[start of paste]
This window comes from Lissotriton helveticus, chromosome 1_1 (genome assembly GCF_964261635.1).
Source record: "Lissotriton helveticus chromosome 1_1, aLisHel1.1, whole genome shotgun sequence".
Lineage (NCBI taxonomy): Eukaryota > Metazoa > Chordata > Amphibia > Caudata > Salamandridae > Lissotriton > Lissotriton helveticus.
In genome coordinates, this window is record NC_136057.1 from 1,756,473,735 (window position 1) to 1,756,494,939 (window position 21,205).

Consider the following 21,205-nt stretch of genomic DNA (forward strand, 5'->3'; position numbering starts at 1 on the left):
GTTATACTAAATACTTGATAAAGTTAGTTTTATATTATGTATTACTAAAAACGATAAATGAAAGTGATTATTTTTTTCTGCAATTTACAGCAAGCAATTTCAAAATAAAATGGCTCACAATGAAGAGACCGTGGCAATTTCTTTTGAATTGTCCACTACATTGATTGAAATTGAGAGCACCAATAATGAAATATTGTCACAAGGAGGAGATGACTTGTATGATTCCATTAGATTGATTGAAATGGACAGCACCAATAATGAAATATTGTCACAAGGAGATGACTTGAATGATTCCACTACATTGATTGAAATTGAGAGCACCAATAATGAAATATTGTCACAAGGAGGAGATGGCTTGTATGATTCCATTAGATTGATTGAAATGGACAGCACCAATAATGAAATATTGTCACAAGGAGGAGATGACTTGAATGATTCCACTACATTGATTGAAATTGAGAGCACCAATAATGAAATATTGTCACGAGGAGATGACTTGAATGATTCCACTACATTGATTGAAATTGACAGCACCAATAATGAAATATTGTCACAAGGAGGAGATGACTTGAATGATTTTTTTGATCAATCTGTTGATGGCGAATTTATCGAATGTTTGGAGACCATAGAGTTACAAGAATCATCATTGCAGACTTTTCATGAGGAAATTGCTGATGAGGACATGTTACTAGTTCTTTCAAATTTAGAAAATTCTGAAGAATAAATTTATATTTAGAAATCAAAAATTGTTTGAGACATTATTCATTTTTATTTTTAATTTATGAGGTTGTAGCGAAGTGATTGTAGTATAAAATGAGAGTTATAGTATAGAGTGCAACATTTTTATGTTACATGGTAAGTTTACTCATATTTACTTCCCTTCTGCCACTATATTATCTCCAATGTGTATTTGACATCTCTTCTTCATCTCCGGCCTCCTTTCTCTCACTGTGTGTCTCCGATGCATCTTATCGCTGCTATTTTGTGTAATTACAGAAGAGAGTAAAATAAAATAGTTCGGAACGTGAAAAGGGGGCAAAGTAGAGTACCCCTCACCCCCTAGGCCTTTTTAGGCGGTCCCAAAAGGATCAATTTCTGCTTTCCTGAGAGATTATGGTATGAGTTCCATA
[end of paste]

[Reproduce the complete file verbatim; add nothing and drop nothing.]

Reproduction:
This window comes from Lissotriton helveticus, chromosome 1_1 (genome assembly GCF_964261635.1).
Source record: "Lissotriton helveticus chromosome 1_1, aLisHel1.1, whole genome shotgun sequence".
Lineage (NCBI taxonomy): Eukaryota > Metazoa > Chordata > Amphibia > Caudata > Salamandridae > Lissotriton > Lissotriton helveticus.
In genome coordinates, this window is record NC_136057.1 from 1,756,473,735 (window position 1) to 1,756,494,939 (window position 21,205).

Consider the following 21,205-nt stretch of genomic DNA (forward strand, 5'->3'; position numbering starts at 1 on the left):
GTTATACTAAATACTTGATAAAGTTAGTTTTATATTATGTATTACTAAAAACGATAAATGAAAGTGATTATTTTTTTCTGCAATTTACAGCAAGCAATTTCAAAATAAAATGGCTCACAATGAAGAGACCGTGGCAATTTCTTTTGAATTGTCCACTACATTGATTGAAATTGAGAGCACCAATAATGAAATATTGTCACAAGGAGGAGATGACTTGTATGATTCCATTAGATTGATTGAAATGGACAGCACCAATAATGAAATATTGTCACAAGGAGATGACTTGAATGATTCCACTACATTGATTGAAATTGAGAGCACCAATAATGAAATATTGTCACAAGGAGGAGATGGCTTGTATGATTCCATTAGATTGATTGAAATGGACAGCACCAATAATGAAATATTGTCACAAGGAGGAGATGACTTGAATGATTCCACTACATTGATTGAAATTGAGAGCACCAATAATGAAATATTGTCACGAGGAGATGACTTGAATGATTCCACTACATTGATTGAAATTGACAGCACCAATAATGAAATATTGTCACAAGGAGGAGATGACTTGAATGATTTTTTTGATCAATCTGTTGATGGCGAATTTATCGAATGTTTGGAGACCATAGAGTTACAAGAATCATCATTGCAGACTTTTCATGAGGAAATTGCTGATGAGGACATGTTACTAGTTCTTTCAAATTTAGAAAATTCTGAAGAATAAATTTATATTTAGAAATCAAAAATTGTTTGAGACATTATTCATTTTTATTTTTAATTTATGAGGTTGTAGCGAAGTGATTGTAGTATAAAATGAGAGTTATAGTATAGAGTGCAACATTTTTATGTTACATGGTAAGTTTACTCATATTTACTTCCCTTCTGCCACTATATTATCTCCAATGTGTATTTGACATCTCTTCTTCATCTCCGGCCTCCTTTCTCTCACTGTGTGTCTCCGATGCATCTTATCGCTGCTATTTTGTGTAATTACAGAAGAGAGTAAAATAAAATAGTTCGGAACGTGAAAAGGGGGCAAAGTAGAGTACCCCTCACCCCCTAGGCCTTTTTAGGCGGTCCCAAAAGGATCAATTTCTGCTTTCCTGAGAGATTATGGTATGAGTTCCATA